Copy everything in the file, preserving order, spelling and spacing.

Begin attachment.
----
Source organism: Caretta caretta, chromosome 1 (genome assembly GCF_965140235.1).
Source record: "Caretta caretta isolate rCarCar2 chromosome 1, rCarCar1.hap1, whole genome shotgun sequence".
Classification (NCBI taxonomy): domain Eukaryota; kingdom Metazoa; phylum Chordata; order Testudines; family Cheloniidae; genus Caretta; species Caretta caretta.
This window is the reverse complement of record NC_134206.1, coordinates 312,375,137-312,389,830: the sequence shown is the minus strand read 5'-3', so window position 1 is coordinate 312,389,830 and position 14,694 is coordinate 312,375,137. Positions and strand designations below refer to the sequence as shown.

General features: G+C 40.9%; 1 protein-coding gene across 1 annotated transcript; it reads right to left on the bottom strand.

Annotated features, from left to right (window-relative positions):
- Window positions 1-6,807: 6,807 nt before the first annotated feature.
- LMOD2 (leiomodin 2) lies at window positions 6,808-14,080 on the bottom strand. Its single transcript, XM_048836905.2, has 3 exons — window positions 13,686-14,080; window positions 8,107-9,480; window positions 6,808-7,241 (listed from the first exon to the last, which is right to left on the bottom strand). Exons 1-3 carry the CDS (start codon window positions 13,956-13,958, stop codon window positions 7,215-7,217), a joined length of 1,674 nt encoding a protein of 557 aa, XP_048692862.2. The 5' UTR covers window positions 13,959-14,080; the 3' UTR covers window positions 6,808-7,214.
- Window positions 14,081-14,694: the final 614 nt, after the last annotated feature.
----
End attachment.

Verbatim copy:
Source organism: Caretta caretta, chromosome 1 (genome assembly GCF_965140235.1).
Source record: "Caretta caretta isolate rCarCar2 chromosome 1, rCarCar1.hap1, whole genome shotgun sequence".
Classification (NCBI taxonomy): domain Eukaryota; kingdom Metazoa; phylum Chordata; order Testudines; family Cheloniidae; genus Caretta; species Caretta caretta.
This window is the reverse complement of record NC_134206.1, coordinates 312,375,137-312,389,830: the sequence shown is the minus strand read 5'-3', so window position 1 is coordinate 312,389,830 and position 14,694 is coordinate 312,375,137. Positions and strand designations below refer to the sequence as shown.

General features: G+C 40.9%; 1 protein-coding gene across 1 annotated transcript; it reads right to left on the bottom strand.

Annotated features, from left to right (window-relative positions):
- Window positions 1-6,807: 6,807 nt before the first annotated feature.
- LMOD2 (leiomodin 2) lies at window positions 6,808-14,080 on the bottom strand. Its single transcript, XM_048836905.2, has 3 exons — window positions 13,686-14,080; window positions 8,107-9,480; window positions 6,808-7,241 (listed from the first exon to the last, which is right to left on the bottom strand). Exons 1-3 carry the CDS (start codon window positions 13,956-13,958, stop codon window positions 7,215-7,217), a joined length of 1,674 nt encoding a protein of 557 aa, XP_048692862.2. The 5' UTR covers window positions 13,959-14,080; the 3' UTR covers window positions 6,808-7,214.
- Window positions 14,081-14,694: the final 614 nt, after the last annotated feature.